it's a great life, if you don't weaken (matociquala) wrote,
it's a great life, if you don't weaken

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Would That It Were Editor Comments on submissions

This message forwarded from a Steampunk group I lurk on. It's from Don Muchow, the editor of "Would That It Were," and it's pretty specific as to what sort of stories he's looking for.


I am the editor of an on-line magazine, Would That It Were (, which specializes in "Victorian SF", including but not limited to steampunk-style stories. I would like to share what I find useful from an editorial perspective... and ultimately, what I care about when I buy stories.

1. Try to capture more of the hubris and wonder of the age. You need to be able to write about steam trains and zeppelins and trips to darkest Africa like they were bullet trains, space ships, and Apollo projects... because in that day and age, they were.

2. It's not as important to know what the time period was exactly like as it is to know what it WASN'T like. Sunglasses, for instance, would have certainly been a wonder and caused quite a stir. Don't use 20th century colloquialisms... it yanks the reader right out of the story.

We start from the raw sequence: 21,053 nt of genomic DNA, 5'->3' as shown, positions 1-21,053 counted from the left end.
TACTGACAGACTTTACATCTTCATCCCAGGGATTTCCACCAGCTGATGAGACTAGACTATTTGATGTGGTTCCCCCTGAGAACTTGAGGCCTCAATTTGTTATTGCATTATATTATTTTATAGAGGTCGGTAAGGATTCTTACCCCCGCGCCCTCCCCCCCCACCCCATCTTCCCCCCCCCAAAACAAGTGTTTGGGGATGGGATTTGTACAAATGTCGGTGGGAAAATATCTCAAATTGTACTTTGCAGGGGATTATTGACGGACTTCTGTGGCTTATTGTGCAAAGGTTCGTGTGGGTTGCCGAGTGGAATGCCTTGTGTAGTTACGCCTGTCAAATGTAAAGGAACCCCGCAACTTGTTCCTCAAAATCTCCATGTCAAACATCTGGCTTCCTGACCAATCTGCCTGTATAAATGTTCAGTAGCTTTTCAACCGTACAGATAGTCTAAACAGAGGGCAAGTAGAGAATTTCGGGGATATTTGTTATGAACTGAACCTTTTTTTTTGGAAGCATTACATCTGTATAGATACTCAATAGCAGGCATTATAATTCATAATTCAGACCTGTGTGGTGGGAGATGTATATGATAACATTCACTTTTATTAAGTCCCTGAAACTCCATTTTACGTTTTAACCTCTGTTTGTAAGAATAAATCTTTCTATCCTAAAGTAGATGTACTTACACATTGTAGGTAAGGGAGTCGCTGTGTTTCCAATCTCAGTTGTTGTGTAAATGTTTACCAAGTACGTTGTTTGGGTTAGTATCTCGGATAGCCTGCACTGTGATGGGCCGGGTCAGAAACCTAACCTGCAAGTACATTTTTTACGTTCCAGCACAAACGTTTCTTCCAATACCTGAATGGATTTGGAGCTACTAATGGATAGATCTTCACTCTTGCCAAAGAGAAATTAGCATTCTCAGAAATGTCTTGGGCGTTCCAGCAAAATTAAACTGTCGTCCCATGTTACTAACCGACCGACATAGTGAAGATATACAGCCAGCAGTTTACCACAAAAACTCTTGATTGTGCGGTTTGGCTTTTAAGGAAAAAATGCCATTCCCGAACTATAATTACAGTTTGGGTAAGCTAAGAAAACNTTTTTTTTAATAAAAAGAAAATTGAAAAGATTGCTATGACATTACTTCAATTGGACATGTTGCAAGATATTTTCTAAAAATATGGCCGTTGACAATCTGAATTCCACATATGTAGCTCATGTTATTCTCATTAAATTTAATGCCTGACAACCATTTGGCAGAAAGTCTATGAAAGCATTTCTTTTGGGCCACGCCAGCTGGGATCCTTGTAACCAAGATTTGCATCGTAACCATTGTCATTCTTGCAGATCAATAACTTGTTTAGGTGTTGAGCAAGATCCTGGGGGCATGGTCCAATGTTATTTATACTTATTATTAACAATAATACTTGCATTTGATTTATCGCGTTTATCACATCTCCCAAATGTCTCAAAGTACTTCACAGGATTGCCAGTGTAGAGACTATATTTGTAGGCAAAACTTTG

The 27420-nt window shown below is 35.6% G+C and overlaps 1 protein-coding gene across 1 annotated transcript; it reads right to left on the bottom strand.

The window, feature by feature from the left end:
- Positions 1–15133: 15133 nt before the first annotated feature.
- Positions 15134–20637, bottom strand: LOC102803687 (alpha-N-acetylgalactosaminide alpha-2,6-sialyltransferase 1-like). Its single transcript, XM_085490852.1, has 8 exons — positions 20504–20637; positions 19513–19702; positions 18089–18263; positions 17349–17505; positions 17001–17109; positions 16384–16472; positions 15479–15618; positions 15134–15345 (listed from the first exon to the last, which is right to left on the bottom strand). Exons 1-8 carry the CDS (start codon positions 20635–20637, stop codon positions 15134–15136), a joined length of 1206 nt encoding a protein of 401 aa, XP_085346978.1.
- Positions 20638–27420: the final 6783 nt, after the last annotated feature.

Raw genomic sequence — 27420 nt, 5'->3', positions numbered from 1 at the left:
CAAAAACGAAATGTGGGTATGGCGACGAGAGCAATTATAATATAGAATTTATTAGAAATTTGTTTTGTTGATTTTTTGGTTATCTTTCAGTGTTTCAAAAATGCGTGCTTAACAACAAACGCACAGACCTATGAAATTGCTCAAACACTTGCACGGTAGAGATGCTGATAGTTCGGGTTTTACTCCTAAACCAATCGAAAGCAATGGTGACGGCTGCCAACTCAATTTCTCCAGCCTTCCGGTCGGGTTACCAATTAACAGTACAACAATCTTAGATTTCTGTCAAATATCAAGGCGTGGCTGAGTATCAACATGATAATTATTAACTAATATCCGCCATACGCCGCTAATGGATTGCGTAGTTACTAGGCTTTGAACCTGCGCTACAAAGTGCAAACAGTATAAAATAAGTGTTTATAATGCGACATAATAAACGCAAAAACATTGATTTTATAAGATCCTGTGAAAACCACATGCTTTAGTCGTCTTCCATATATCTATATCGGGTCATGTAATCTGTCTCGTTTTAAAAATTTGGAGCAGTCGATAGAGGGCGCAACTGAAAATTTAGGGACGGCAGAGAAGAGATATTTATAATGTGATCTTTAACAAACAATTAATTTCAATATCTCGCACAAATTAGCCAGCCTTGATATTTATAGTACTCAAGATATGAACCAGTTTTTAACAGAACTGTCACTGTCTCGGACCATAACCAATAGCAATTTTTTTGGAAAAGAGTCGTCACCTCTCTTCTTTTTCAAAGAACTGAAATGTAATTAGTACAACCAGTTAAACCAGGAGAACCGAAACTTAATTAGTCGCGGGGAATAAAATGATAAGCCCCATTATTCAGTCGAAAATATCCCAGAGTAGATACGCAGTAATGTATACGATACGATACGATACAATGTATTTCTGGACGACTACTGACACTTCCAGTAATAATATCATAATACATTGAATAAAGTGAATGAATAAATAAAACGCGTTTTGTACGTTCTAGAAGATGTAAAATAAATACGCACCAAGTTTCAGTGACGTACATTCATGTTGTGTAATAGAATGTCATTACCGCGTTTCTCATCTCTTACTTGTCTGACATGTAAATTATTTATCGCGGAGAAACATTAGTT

3. Above all, write about something interesting and not predictable. Personally, I am inclined to choke the next person who sends me a "True Stories of Charles Darwin" or "How the South Could Have Won the War" or
"Assassination of Lincoln by Aliens or Time Travelers". Of the 300 or so subs we get each issue, fully 20 of them are on such topics despite the fact that our guidelines prohibit them. Pick somebody and something not all that famous and allow yourself to be the New Authority on that. It's easier to get away with mistakes that way

4. Read your target magazine's guidelines. If you don't, you're inviting rejection.

5. If you don't know what a venue will buy, ask the editor. They like to talk with people who are genuinely interested in dialogue and not just pestering them to see if their 8000-word Magnum Dopus got bought.

6. Relax, and remember that if you are writing for fun, don't make it too much work and you might just get
a few stories published. If you're writing just to get paid, consider a job in technical writing. At least it's steady.

If you really want to tickle my fancy, send me a Victorian SF story of around 3000 words featuring a protagonist of non-western persuasion. I'd love to see a good Victorian era piece featuring a Chinese, Indian, or Middle Eastern protag.

Best regards,
Don Muchow, Editor
Would That It Were (R)
The Internet's Premier Magazine of Historical SF
A Publication of Small Potatoes Press

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